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THE FACE OF THE PLAYOFFS
MICHAEL FARBER
April 30, 2012
The scars worn by rugged Kings captain Dustin Brown, who led L.A. to a stunning first-round upset of the Canucks, tell the tale of a postseason marked—and marred—by mayhem
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April 30, 2012

The Face Of The Playoffs

The scars worn by rugged Kings captain Dustin Brown, who led L.A. to a stunning first-round upset of the Canucks, tell the tale of a postseason marked—and marred—by mayhem

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Brown is a clenched fist on the ice. ("You can see the intensity oozing out of his eyes," says Jarret Stoll, the veteran Kings forward.) But when things go poorly, Brown's wayward passion, at least judged by arm waving and stick slamming, could be perceived as petulance.

"There are a lot of things about leadership that are intangible," Lombardi said in his office last Friday. "But one tangible thing is body language. In Dustin's case he was trying so hard and getting frustrated, and it manifested itself in bad body language. Nobody should be doing that anyway. But if you're going to be wearing the C and doing it, it really affects everybody."

Brown could barely sleep that night. The next day he walked into Murray's office, and later Lombardi's, and thanked them for making him aware of the problem. "I didn't fully understand the magnitude of the captaincy until then," Brown says. "I didn't completely get [that] what I did was trickling down to the team."

There always had been something speculative about making Brown the youngest captain in franchise history when he was 23 and in only his fifth NHL season. He never had served as a captain at a high level, not with his team in Guelph, of the Ontario junior league, and not in the world junior championships with Team USA. He had the full-bore style that could proudly represent the colors—Los Angeles has worn purple for much of its 44-year history, the shade of a deep bruise—but he was not much for dressing-room oratory. Brown really was not big on chatter at all, at least in situations in which he felt uncomfortable. And for his first year as captain and much of his second, no player in modern NHL history might have been less comfortable.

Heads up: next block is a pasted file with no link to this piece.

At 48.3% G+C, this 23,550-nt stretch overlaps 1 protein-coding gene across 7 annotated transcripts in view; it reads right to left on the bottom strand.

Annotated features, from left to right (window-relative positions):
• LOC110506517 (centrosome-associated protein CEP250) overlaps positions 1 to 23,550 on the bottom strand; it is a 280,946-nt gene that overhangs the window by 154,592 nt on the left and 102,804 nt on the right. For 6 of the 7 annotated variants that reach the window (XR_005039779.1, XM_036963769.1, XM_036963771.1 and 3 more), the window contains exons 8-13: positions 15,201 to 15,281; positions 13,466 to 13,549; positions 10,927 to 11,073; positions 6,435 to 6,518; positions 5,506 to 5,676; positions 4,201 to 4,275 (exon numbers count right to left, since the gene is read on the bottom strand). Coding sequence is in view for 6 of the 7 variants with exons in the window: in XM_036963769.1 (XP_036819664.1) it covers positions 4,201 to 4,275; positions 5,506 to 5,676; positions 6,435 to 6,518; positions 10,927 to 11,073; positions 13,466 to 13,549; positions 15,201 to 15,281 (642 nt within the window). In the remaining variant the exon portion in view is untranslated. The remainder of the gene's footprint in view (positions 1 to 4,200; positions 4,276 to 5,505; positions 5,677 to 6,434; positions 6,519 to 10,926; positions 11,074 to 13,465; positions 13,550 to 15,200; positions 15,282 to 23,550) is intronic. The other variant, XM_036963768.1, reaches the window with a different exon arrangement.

Brown lisps. He has lisped for as long as he can remember, although the speech therapy he went through as a fifth-grader helped him learn to control it. (The lisp tends to return when he is engaged in casual conversation or after, say, a puck has given him a fat lip.) But in dressing rooms where razzing is the lingua franca, the lisp made him an easy target early in his career. Sean Avery, an occasional linemate of Brown's from 2003 to '07, would insert the needle. "This was bullying, like you might see in high school," says Ian Laperrière, the former Kings forward who now mentors young players in the Flyers organization.

The analogy is apt; Brown was still a teenager at the time. According to L.A. players and coaches from that era, Brown's lisp was not Avery's primary target. Avery also zeroed in on Brown's girlfriend—now his wife—a slender, fresh-faced girl-next-door-type from their hometown of Ithaca, N.Y. Apparently Avery didn't think she was glamorous enough to be the girlfriend of a hockey player in Hollywood. "I am not a trophy wife," says Nicole Brown, who has been with her husband for almost a dozen years (and married to him for five). "By any means."

Shy by disposition, Dustin coped by withdrawing. Nicole says he was the last one to arrive at the rink every day and the first one to leave. He disputes that the teasing bothered him—"I have a thick skin, and that was just Aves being Aves," Brown says—but later adds, "Maybe it affected me in ways that I didn't realize." He scored all of 31 goals his first two full seasons while facing the equivalent of being shaken down daily for his lunch money.

Lombardi traded Avery to the Rangers in February 2007. The next season Brown scored 33, a breakout that might have occurred under any circumstances but coincided nicely with dressing-room changes in Los Angeles. Says Blake, "He really did start to blossom once the stuff in the room dissipated." Brown has not reached the 30-goal level since 2007--08, but he has averaged 26 the past five seasons while leading the NHL in hits, 174 more than the next player, Wild forward Cal Clutterbuck. Brown was a member of the U.S. Olympic team that won silver in Vancouver in 2010.

He is not so much a star as a cornerstone, a straight-ahead player who can score off either wing, kill penalties and hit men harder than the news of a tax audit, all while showing remarkable durability given his abrasive style. (Brown has not missed a match in three seasons and just 10 since the lockout.) He seems perfect for a team whose personality is splashed in earth tones, mostly shades of beige and Brown.

"They are awesome guys," Sutter says. "They are awesome, quiet guys."

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